Inboard Motor Maintenance


Boating is an addictive pleasure that makes even the most mundane tasks of the hobby, or lifestyle, absolutely thrilling to perform. One of the most mundane tasks of boating is the care and maintenance of the inboard engine, both the regular maintenance of it, the winterization at the end of season, and the prep for the upcoming season. Doing it right, can keep your engine running for years to come.

Spring Prep

  • It is a good idea to prepare your boat for the upcoming season by doing a few simple acts of maintenance for the motor. Change the oil and oil filters of the engine, as well as putting a new filter on board in case of emergency. Keep fresh oil on board as well. Check the fuel filter of the inboard engine, and if it is worn or clogged, replace it. Check the cooling system and change it if needed, or top up the tank if it is low. Check all the belts of the engine to ensure there is ample tension. Check the transmission fluid. Clean the backfire flame arrestor, a piece of safety equipment in the engine to prevent fires. Make sure to keep a log of all the maintenance steps you have performed.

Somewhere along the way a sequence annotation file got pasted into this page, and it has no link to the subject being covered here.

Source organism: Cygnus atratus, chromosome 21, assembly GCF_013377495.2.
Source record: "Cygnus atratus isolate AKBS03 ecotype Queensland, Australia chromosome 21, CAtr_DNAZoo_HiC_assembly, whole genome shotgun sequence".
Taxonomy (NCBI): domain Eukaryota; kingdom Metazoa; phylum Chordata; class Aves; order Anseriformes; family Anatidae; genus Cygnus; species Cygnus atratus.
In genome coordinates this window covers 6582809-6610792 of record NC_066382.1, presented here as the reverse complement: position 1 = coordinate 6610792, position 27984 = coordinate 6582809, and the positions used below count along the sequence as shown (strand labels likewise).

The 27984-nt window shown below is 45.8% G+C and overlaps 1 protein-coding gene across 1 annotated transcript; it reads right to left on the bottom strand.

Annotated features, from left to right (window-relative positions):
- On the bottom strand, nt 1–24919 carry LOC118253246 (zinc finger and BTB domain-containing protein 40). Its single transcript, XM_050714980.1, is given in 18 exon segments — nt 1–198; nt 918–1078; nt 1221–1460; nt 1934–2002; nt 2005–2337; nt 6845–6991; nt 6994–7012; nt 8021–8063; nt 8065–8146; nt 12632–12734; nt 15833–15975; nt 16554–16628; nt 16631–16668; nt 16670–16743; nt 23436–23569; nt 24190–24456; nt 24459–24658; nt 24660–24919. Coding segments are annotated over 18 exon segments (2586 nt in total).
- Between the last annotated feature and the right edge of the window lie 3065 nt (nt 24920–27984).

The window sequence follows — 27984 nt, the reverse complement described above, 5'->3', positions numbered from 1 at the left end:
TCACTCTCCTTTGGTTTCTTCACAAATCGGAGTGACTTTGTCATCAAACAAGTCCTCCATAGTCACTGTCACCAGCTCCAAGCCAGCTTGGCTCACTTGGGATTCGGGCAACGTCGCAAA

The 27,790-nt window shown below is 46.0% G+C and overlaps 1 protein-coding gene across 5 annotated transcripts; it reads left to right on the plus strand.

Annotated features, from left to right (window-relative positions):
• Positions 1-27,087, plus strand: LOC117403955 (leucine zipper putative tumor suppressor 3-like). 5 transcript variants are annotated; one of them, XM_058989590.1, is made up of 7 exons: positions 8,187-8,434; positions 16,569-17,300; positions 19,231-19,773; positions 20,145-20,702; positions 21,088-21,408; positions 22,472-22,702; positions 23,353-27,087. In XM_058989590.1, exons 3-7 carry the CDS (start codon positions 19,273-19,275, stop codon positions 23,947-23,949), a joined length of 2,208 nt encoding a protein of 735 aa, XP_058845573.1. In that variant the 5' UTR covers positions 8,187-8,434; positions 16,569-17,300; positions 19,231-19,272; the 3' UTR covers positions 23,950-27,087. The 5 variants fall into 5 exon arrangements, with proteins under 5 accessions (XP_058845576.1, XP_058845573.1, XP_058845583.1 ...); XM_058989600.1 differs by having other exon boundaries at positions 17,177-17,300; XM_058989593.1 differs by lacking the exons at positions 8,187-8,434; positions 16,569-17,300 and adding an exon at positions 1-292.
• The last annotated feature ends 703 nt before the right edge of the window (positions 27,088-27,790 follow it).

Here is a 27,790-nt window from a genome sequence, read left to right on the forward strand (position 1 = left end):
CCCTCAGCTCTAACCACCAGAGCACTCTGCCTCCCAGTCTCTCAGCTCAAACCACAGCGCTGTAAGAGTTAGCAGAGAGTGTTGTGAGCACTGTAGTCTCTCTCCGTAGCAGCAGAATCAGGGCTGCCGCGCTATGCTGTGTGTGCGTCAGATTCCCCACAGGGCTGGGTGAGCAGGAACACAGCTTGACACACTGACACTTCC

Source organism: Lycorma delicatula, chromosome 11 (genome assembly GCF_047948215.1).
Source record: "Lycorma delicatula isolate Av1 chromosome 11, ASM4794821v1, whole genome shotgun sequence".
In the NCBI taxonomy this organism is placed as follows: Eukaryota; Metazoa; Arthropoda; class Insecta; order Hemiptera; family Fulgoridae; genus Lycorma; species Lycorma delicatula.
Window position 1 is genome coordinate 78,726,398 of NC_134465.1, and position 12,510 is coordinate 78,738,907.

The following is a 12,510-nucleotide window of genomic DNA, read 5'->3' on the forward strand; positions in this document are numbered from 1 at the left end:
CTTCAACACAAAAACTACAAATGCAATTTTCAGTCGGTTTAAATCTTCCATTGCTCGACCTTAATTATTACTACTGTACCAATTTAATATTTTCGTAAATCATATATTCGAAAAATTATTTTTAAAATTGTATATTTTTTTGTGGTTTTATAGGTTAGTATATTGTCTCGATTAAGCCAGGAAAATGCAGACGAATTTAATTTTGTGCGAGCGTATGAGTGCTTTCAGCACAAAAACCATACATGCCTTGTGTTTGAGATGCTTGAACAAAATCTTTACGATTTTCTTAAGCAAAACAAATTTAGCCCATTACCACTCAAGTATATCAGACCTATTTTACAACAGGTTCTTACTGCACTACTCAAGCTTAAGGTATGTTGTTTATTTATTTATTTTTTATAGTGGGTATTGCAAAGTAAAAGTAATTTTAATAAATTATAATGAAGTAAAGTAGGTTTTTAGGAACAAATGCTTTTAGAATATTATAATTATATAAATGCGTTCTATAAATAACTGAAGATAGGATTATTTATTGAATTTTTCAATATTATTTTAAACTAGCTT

• Prepare your boat for a long winter season by performing a few winterization techniques on the engine. Check the anti-freeze if your inboard engine has a closed or fresh water cooling system. If the anti-freeze looks like it has debris, or has been otherwise contaminated, replace it with fresh fluid. Warm up the engine for a few minutes so that the oil has a chance to loosen up, turn off the engine, and drain the oil. Remove the oil filter and replace it. Once this is done, fill the crankcase of the engine with oil, and run the engine for a few minutes. One the engine is heated, check the level of the oil, and fill it with more as needed.

Flushing the engine

  • Another important part of winterizing the engine is to flush it of the debris it has accumulated. On inboard engines, especially those used in salt water, it is a good idea to use a cleaner in the engine to get the debris out. To flush the engine, you will want to use what are called rabbit ears to cover the air intake portions of the engine. This will keep debris from coming into the engine while you are flushing it. If you are flushing the engine out of the water, hook up a hose into the water intake portion of the engine, and get the water flowing. Turn on the engine, and leave it in idle. Water will pump through the engine. Once the water comes out clear, the engine is no clean. If the engine has been in salt water, taste a small bit of the water coming out of the engine to make sure all the salt has been cleared.


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